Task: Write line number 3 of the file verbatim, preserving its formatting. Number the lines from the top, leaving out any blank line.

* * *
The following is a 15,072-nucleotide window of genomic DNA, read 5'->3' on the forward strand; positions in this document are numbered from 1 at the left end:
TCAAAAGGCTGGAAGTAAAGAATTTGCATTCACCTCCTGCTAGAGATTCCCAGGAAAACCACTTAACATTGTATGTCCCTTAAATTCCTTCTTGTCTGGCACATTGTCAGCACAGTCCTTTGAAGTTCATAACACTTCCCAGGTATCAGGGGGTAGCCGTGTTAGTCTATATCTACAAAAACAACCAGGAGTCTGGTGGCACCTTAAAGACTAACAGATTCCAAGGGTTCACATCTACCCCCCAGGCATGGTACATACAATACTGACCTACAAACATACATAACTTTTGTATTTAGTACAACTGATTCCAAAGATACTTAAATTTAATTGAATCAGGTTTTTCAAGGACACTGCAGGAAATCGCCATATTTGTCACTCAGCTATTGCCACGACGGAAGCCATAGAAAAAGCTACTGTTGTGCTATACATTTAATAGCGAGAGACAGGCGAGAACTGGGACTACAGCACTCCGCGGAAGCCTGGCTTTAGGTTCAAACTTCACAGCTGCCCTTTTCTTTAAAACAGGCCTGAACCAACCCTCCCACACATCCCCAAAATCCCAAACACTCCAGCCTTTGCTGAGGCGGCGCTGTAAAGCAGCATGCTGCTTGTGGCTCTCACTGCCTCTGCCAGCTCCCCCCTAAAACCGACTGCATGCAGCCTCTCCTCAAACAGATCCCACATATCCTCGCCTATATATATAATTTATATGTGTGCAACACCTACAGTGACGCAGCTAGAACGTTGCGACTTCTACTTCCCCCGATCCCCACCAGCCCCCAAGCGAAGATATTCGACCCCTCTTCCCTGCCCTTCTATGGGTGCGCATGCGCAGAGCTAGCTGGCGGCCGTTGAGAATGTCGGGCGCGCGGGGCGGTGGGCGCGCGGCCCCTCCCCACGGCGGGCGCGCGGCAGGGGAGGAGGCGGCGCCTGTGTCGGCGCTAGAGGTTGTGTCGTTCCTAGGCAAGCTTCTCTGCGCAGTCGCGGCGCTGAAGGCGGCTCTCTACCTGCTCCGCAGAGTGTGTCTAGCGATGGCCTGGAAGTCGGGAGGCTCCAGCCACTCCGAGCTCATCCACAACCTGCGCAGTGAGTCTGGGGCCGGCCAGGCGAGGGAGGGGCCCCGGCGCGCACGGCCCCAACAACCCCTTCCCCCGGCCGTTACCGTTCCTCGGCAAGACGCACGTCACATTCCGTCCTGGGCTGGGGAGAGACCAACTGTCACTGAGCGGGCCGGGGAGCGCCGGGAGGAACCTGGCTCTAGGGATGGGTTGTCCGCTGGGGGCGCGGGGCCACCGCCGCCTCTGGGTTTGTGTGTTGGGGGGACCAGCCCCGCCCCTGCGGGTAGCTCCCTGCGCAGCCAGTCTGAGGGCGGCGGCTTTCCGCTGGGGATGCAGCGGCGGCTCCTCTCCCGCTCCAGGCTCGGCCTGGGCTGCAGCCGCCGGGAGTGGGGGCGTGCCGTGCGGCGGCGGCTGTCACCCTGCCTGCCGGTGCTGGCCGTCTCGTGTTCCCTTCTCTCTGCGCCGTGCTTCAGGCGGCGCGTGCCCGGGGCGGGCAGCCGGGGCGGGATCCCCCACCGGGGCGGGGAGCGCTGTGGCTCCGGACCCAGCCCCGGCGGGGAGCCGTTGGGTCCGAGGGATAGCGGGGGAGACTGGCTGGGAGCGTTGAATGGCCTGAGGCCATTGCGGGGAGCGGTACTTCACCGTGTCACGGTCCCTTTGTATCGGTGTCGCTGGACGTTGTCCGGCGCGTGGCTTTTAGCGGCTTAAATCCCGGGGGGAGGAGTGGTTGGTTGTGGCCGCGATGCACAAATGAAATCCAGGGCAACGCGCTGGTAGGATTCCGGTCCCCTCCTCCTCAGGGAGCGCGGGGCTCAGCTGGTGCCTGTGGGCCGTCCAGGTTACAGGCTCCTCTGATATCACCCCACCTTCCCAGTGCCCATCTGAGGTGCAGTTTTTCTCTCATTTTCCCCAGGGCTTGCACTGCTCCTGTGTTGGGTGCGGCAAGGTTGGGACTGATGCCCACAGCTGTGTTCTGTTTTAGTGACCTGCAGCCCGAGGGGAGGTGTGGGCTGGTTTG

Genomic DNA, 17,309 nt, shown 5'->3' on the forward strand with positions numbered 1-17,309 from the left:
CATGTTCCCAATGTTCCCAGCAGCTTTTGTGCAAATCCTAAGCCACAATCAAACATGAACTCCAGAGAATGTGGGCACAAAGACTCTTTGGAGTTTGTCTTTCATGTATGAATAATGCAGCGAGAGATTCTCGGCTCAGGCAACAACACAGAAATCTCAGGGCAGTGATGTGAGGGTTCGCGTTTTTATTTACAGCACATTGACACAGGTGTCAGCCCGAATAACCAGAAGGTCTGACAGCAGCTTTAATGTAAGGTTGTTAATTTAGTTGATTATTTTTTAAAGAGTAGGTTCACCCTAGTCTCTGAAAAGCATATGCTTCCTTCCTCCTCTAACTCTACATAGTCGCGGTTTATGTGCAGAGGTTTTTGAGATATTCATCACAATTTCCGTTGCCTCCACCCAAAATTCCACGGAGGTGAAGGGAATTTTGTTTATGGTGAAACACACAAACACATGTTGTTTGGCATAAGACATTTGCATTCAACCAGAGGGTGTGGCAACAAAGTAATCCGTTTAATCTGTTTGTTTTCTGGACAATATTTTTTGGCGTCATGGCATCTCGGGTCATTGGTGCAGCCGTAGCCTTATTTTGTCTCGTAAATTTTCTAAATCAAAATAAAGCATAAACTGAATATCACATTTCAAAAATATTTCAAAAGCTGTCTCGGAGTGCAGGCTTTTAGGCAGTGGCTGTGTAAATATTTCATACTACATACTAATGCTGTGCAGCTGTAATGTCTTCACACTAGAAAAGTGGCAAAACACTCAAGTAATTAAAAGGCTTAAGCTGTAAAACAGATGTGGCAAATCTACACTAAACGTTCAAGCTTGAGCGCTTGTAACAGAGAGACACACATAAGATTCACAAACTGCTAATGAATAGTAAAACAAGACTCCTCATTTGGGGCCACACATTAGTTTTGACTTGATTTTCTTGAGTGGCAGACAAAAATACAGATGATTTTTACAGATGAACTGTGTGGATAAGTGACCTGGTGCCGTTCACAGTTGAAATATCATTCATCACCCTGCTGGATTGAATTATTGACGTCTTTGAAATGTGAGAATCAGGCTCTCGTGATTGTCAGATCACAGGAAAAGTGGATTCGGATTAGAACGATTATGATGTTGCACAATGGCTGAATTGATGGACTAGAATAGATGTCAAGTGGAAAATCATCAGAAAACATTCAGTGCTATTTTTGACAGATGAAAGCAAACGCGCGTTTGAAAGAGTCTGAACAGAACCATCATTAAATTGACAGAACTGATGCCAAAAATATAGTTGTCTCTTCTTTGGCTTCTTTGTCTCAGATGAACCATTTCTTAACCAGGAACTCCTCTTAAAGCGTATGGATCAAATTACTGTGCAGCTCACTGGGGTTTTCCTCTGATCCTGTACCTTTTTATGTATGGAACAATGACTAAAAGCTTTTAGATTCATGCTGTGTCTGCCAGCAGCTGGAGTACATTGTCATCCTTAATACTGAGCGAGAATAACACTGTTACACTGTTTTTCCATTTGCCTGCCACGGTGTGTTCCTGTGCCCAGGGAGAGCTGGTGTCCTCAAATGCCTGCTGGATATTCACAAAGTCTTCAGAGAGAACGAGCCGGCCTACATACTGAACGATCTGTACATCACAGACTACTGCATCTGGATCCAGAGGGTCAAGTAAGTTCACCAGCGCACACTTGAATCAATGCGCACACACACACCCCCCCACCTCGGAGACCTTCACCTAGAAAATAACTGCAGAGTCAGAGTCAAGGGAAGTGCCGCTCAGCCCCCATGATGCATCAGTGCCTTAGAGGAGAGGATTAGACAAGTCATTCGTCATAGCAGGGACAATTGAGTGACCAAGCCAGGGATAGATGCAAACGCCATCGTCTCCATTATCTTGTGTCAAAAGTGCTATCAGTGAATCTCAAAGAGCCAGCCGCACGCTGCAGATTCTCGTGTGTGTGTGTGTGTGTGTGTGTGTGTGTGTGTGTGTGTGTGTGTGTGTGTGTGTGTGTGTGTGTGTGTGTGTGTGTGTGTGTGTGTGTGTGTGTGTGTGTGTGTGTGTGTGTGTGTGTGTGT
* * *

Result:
Genomic DNA, 17,309 nt, shown 5'->3' on the forward strand with positions numbered 1-17,309 from the left: